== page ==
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Judges rely on ‘cheat sheet’ to apply NY’s bail reform law

New York’s controversial bail reform law is so arcane that state judges recently underwent a two-part training program on it — and also received an eight-page “cheat sheet” to use in court, The Post has learned.

The sessions – which lasted a total of nearly four hours — were part of mandatory, three-day seminars for all 1,300 judges that took place in June and July at the state Judicial Institute on the campus of Pace University in White Plains, sources said.

They were sparked by recent tweaks to the controversial, 2019 law that Gov. Kathy Hochul claims gave judges “broad discretion” to set bail for potentially dangerous defendants, but which Mayor Eric Adams and others have criticized as falling far short of what’s actually needed.

One discussion featured remarks from acting Manhattan Supreme Court Justice Daniel Conviser, author of the official “Bail Bench Book” that’s distributed to judges by the state Office of Court Administration, according to a schedule of events.

The reference manual’s section on bail reform is a whopping 49 pages due to the mumbo-jumbo that comprises the thrice-amended law, a source familiar with the book said Friday.

The training included a "cheat sheet" on bail reform.
State judges recently underwent a two-part training program on New York’s bail reform law.
William Farrington for NY Post

“It tells you that, at best, [bail reform was] not very well thought through, and at worst, it’s purposefully meant to be a pretzel instead of being very clear and straightforward,” the source said.

The OCA also gave judges a memo — obtained by The Post — that boils down the law into seven pages of charts listing the various offenses still eligible for cash bail, which was eliminated for most misdemeanors and non-violent felonies.

Due to various loopholes and other complexities, the charts are supplemented with 25 footnotes that say when defendants should be released despite being charged with “qualifying offenses.”

Unlike in every other state and the federal court system — where judges can consider the risk posed by putting defendants back on the streets — New York only allows bail to be used as a way to ensure they return to court.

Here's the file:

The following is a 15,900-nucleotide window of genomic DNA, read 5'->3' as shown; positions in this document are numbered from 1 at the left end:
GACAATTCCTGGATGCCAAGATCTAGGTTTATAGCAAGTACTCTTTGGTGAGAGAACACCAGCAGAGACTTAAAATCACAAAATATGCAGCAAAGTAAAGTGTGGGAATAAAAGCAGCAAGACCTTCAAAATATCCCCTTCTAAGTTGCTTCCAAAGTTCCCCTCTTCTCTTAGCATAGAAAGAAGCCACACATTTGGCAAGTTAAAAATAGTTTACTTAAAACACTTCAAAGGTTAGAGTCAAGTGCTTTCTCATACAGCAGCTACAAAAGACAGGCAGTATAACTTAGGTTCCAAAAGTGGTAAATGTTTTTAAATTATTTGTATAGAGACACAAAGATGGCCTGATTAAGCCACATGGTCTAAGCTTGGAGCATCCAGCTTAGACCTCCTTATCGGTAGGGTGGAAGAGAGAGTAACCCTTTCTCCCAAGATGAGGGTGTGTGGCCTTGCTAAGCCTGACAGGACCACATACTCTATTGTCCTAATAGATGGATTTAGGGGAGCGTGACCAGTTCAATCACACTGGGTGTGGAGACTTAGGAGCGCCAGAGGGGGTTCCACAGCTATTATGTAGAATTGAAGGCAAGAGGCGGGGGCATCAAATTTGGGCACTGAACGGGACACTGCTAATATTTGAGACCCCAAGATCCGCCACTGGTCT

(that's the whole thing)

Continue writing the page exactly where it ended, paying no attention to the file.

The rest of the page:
Amid surging crime in the Big Apple, Adams has been pressing Albany lawmakers for months to add a “dangerousness” standard that would bring New York in line with the rest of the nation.

Hochul has countered that Adams’ concerns were addressed by revisions to the bail reform law enacted in April as part of the state’s fiscal 2023 budget package and that judges should be “using the broad discretion they have” as a result.

Those changes require judges to consider whether defendants have used or possessed guns, violated orders of protection or face charges that involve causing “serious” harm to victims.

Manhattan Supreme Court Justice Daniel Conviser wrote the official "Bail Bench Book."
Manhattan Supreme Court Justice Daniel Conviser’s “Bail Bench Book is 49 pages long.
Steven Hirsch for NY Post

They also made repeated arrests for the same felonies or serious misdemeanors and more gun crimes eligible for bail.

Albany District Attorney David Soares, who took part in a panel discussion on bail reform at the recent judicial seminars, accused Hochul of trying to mislead the public about the impact of those amendments.

“This idea that judges have discretion and are exercising discretion is a categorical lie,” he told The Post.


From serial shoplifters to repeat car thieves, here is just a sampling of the alleged career crooks in the Big Apple who have benefited the most from the state’s controversial and convoluted bail-reform law:

  • MICHELLE McKELLEY Allegedly confessed in February to being a “professional booster” following her 97th arrest, which involved thefts from an Upper East Side Target store that weren’t eligible for bail. Finally locked up after Bust No. 101 in July, when she was accused of attacking two cops during another alleged shoplifting incident in Harlem.
  • KEITH KOLM Career crook with 63 arrests, 39 since bail reform took effect. Charged in a string of auto thefts in Brooklyn and Queens, including an NYPD detective’s personal car that was stolen from in front of a Brooklyn police station and sold for scrap.